I've been too busy to book in for my official prosthetic fitting (for 'busy', read 'chicken') so am making do with comfies on a day to day basis. I'm convinced that smaller chested ladies don't really need much more, but you can't really get them wet, and my goal here was NORMAL, so swimming and sunbathing must prevail. I went on and got a beanie baby boob (not it's real name, but certainly it's inspiration). The idea is that the tiny beads shift and mould to a natural shape; it was the cheapest option, so I followed the sizing guidelines and bought a '3'. In hindsight I should have tried it at home first. Instead I massacred my old, useless, normal bikinis and cut out their innards to make pockets on my new ones. I then sewed, packed, flew for 5 hours, went straight to the pool, resplendent in beanie boob, and freaked out DadJokes with my disproportionate left bosom, where vacant space used to be. There followed a frantic Cypriot search for needle and thread (Fred?Fred? What is this Fred?), and an evening spent emptying my boob of two thirds of it's contents before it almost matched up to my real one.

Those in the know (i.e DadJokes) might be able to tell, if they really looked out for it, but it is now day 5 and I've been sun lounging and sort of swimming with the best of them (not sure lying on a Lilo counts), undetected and not too hot either. (In the temperature sense, I'm confident I'm considered hot in the swit-swoo sense, since 98% of Cyprus' tourism clientele are as wide as they are old...)

So, after extensive scientific trials at the Almyra hotel, I can confirm that frilly, one armed bikini tops are the key to moving undetected among the 'normals'. One armed swimsuits, not so much. I sewed a pocket in one of those too, but there's something about the expanse of material under the boob line that highlights the imperfection.

My conclusion is this: Take the lead from your own wonkiness and apply to your wardrobe. A-symmetry is the best form of flattery when it comes to beach holidays, and if you can throw some bonus frills into the mix, even better. I'm happy to say I genuinely forgot about the issue a bit more than than was medically advised, since my radio tan managed to deepen even through the Factor 50. The last few days I resorted to carrying a hotel flannel round to drape over my armpit at any hint of sun. Not the best pool side accessory, but you can't have it all.

The lengths I will go to for the benefits of medical research are boundless by the way, I'm willing to test my 'normal' bikini theory in such far flung places as Mauritius or Bora Bora if anyone should feel the urge to utilise me...

Thursday, 6 October 2011

A Postcard From Paphos

I'm blogging from my third day of a looong awaited holiday, where I promised myself no work (which includes blogging) but I've unexpectedly reached the pinnacle of tactlessness and my sensitivity threshold has been breached and if I don't write it down I might implode. It was during a massage you see...

I've tweeted about how a few solitary comments from slightly, let's say mentally compromised well wishers, took my fragile post treatment state, smashed it on the floor and directed raging bulls from Pamplona to the studio in N1 where I was shooting that day, to trample over it. Since then I seem to be an inadvertent collector of shit-scary comments.

The first went like this via email: 'oh, you have the same kind of cancer as me, what a relief to find someone else in that 5-10% bracket of people who won't get better and lead a normal life.'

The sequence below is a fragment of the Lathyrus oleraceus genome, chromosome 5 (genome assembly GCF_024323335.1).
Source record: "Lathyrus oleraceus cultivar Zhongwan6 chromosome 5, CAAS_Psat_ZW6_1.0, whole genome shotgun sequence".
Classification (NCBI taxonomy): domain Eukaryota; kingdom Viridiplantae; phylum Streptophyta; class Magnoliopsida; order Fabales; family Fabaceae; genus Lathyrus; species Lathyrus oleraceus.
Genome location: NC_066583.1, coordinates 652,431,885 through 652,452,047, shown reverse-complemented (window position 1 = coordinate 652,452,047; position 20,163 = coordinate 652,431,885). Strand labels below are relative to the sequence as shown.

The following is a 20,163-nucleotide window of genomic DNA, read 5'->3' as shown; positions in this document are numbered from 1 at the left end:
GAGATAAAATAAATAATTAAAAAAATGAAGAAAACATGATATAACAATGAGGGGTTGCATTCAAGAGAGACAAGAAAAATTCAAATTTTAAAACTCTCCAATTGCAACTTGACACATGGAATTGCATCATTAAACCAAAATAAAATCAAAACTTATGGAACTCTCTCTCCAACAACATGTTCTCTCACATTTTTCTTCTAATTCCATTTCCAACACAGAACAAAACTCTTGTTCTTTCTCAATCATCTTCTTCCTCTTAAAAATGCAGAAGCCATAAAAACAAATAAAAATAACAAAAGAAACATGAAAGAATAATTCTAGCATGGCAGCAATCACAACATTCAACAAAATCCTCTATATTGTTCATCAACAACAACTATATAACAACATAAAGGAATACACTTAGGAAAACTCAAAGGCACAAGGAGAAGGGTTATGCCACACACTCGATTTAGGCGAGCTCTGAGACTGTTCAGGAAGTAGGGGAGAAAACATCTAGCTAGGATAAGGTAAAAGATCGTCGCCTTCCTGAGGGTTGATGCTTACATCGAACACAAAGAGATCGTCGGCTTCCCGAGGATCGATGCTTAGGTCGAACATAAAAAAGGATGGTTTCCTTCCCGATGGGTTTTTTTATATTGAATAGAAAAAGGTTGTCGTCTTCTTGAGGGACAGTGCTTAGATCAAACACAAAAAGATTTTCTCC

Eh? I should be more intelligent than to take on board the ramblings of an insensitive nut job, over the medical professionals who have thus far omitted that important information. But I've already blogged about how intelligent goes out the post- treatment window in favour of irrational and jelly-like.

Having deleted the rest of the email, finished up a private breakdown in the studio toilet and tweeted my angst to receive countless cheery responses (thank you thank you), I bolstered myself back up and set off for the wonderful Katie Selby's wedding weekend of joy.

Granted it was an emotional day, so maybe I was already a bit taut when one drunk guest came to tell me how she 'nearly shaved her own head' (tip: this is along the same irritating lines as 'I have perfect vision, unlike you speccy four eyes, but I'm going to wear those plastic dummy frames because they are cool'. But x 1000). 'It's because my mum had breast cancer like you, and just finished radiotherapy like you, and thought it was all clear like you, but it wasn't and now it's secondary so all very tragic.' Um, yes, VERY tragic, but in what realms of possibility does this sound like a conversation I want to partake in? She was drunk enough to be forgiven, and not even notice my abrupt departure mid sentence, which just left DadJokes to pleasantly deal with the tail end.

My next collectors item was procured at the Look Good...Feel Better Beauty Editor day at Selfridges. An otherwise amazing experience, this year somewhat dampened by a hijacker, who hadn't paid £20 to have a time slot with me, but came to tell me she had breast cancer in her late 20's, nowhere near as bad as mine and was I on Tamoxifen? (Yes), well be careful of Tamoxifen, because the side effect is cervical cancer. OK thanks for that. I think this must be what it's like for pregnant women, I bet they get all sorts of motherly strangers feeling their bumps and proffering stories of horrific childbirth.

So then came my holiday. The culmination of all this shittiness, my reward at the end of treatment, my treat where I'm testing out the powers of the miracle bikinis, the chance to escape from reality and rest properly for the first time in ages.

So while I was looking forward to my first Cypriot massage, I didn't expect the 50 minute barrage of jabbering advice, and horror stories I was presented with.
My therapist was a loon of epic proportions, and since I was doubtless a captive audience, it made perfect sense to relaaaaax me with tales of lymphodeoema and her own mums mastectomy and subsequent demise ('it's the operation; as soon as you let oxygen at it, it'll take over your liver'). She finished with an impromptu 'clinical' lymphatic massage which frankly terrified me and bloody hurt too.

I think I'll avoid putting my intimate medical history on those spa forms until I'm a bit more on the mental mend. The view from my sun lounger is certainly helping, as is the lack of wifi and email avoidance. No offence dear emailers, 99% of my inbox is amazing, so at the risk of sounding a bit Dear John, it's not you, it's me!

Unless you're one of the aforementioned idiots of course...

- Posted using BlogPress from my iSad RIP Steve Jobs

Location:Pathos, Cyprus